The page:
The specialty of rheumatology takes care of people with disabling and long-term musculoskeletal conditions. For these patients, good healthcare requires the establishment of a sustainable partnership with healthcare professionals. For over two decades, rheumatology has been a frontrunner in piloting and implementing new kinds of partnerships in scientific research. In this viewpoint paper, we provide evidence for the leading role of rheumatology in developing strategies for engaging patients in research agenda setting, outcome research, developing treatment recommendations, assessing grant applications, conducting patient-centred research and transferring knowledge from research into practice. Experiences and lessons learnt in rheumatology are regularly published and are currently widely adapted and implemented in other specialties and research contexts. Challenges still exist and it is expected that rheumatology, as a leading discipline in this field, may further enhance our knowledge, expertise and understanding of the conditions for relational empowerment and meaningful patient involvement.
- patient involvement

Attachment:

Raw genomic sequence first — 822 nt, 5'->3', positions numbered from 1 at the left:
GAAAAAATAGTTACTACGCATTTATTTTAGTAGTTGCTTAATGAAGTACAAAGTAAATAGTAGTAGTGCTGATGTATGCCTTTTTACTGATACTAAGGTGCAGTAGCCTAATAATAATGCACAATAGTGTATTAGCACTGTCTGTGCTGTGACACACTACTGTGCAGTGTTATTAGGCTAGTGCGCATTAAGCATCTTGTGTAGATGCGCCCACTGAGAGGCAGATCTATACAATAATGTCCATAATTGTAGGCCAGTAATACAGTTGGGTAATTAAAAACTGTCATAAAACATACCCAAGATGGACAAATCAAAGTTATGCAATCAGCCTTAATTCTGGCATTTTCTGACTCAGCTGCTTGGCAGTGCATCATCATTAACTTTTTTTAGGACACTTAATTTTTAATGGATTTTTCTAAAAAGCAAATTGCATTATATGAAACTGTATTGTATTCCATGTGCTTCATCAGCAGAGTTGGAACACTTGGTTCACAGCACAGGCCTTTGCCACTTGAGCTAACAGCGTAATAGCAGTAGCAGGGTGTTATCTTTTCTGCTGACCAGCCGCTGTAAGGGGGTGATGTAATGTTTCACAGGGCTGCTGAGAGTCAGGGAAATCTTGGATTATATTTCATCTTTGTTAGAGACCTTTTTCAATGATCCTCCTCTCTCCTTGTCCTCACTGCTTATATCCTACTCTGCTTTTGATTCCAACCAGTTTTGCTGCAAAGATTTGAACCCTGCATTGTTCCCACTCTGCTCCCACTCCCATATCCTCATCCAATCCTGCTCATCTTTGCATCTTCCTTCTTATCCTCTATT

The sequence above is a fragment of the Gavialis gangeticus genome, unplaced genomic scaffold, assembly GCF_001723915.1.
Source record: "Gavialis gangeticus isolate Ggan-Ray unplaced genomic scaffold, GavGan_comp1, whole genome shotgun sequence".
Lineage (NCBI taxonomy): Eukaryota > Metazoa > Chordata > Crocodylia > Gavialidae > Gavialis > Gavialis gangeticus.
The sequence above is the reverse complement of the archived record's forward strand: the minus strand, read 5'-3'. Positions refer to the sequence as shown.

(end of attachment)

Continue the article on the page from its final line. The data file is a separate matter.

- Patient Research Partner
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Handling editor Josef S Smolen
Contributors Both authors were equally involved in the conception, writing and reviewing of this Viewpoint article.
Funding The authors have not declared a specific grant for this research from any funding agency in the public, commercial or not-for-profit sectors.
Competing interests MdW has been the EULAR vice president representing People with Arthritis/Rheumatism in Europe, is an Executive Committee member of OMERACT and a Patient Research Partner in several scientific initiatives among which GRAPPA is one. MdW is a volunteer and board member of Stichting Tools. AA is a UK NIHR INVOLVE associate, having previously been a UK NIHR INVOLVE member and board member. AA is also the Patient and Public Involvement strategic lead for the UK Yorkshire and Humber CLAHRC.
Patient consent for publication Not required.
Provenance and peer review Not commissioned; externally peer reviewed.